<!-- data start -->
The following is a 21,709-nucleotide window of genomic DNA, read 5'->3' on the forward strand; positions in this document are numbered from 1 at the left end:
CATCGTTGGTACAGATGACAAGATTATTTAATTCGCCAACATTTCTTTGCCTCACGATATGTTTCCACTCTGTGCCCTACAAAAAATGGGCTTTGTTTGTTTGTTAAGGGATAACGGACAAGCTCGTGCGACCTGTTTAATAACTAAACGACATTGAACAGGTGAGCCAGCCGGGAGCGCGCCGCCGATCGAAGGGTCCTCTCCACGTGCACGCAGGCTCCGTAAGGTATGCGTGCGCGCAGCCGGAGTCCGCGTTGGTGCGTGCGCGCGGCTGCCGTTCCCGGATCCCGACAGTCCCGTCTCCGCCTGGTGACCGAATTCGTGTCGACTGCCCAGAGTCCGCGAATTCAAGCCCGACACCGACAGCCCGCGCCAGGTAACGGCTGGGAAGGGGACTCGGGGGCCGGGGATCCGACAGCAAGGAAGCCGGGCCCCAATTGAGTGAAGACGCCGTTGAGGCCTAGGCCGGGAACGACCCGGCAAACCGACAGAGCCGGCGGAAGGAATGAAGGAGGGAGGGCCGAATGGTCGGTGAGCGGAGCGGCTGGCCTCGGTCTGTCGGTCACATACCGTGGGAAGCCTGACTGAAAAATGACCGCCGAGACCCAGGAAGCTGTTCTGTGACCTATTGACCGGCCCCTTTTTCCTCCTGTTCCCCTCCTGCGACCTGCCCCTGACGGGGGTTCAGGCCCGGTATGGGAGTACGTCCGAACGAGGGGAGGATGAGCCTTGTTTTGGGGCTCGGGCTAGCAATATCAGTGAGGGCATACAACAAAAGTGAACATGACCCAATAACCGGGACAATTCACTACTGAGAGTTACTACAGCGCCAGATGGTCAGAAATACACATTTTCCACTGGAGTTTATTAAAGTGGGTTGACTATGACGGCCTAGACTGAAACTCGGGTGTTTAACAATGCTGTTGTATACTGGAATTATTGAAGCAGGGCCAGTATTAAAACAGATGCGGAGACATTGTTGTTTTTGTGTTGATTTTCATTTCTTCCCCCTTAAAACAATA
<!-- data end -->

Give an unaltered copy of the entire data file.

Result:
The following is a 21,709-nucleotide window of genomic DNA, read 5'->3' on the forward strand; positions in this document are numbered from 1 at the left end:
CATCGTTGGTACAGATGACAAGATTATTTAATTCGCCAACATTTCTTTGCCTCACGATATGTTTCCACTCTGTGCCCTACAAAAAATGGGCTTTGTTTGTTTGTTAAGGGATAACGGACAAGCTCGTGCGACCTGTTTAATAACTAAACGACATTGAACAGGTGAGCCAGCCGGGAGCGCGCCGCCGATCGAAGGGTCCTCTCCACGTGCACGCAGGCTCCGTAAGGTATGCGTGCGCGCAGCCGGAGTCCGCGTTGGTGCGTGCGCGCGGCTGCCGTTCCCGGATCCCGACAGTCCCGTCTCCGCCTGGTGACCGAATTCGTGTCGACTGCCCAGAGTCCGCGAATTCAAGCCCGACACCGACAGCCCGCGCCAGGTAACGGCTGGGAAGGGGACTCGGGGGCCGGGGATCCGACAGCAAGGAAGCCGGGCCCCAATTGAGTGAAGACGCCGTTGAGGCCTAGGCCGGGAACGACCCGGCAAACCGACAGAGCCGGCGGAAGGAATGAAGGAGGGAGGGCCGAATGGTCGGTGAGCGGAGCGGCTGGCCTCGGTCTGTCGGTCACATACCGTGGGAAGCCTGACTGAAAAATGACCGCCGAGACCCAGGAAGCTGTTCTGTGACCTATTGACCGGCCCCTTTTTCCTCCTGTTCCCCTCCTGCGACCTGCCCCTGACGGGGGTTCAGGCCCGGTATGGGAGTACGTCCGAACGAGGGGAGGATGAGCCTTGTTTTGGGGCTCGGGCTAGCAATATCAGTGAGGGCATACAACAAAAGTGAACATGACCCAATAACCGGGACAATTCACTACTGAGAGTTACTACAGCGCCAGATGGTCAGAAATACACATTTTCCACTGGAGTTTATTAAAGTGGGTTGACTATGACGGCCTAGACTGAAACTCGGGTGTTTAACAATGCTGTTGTATACTGGAATTATTGAAGCAGGGCCAGTATTAAAACAGATGCGGAGACATTGTTGTTTTTGTGTTGATTTTCATTTCTTCCCCCTTAAAACAATA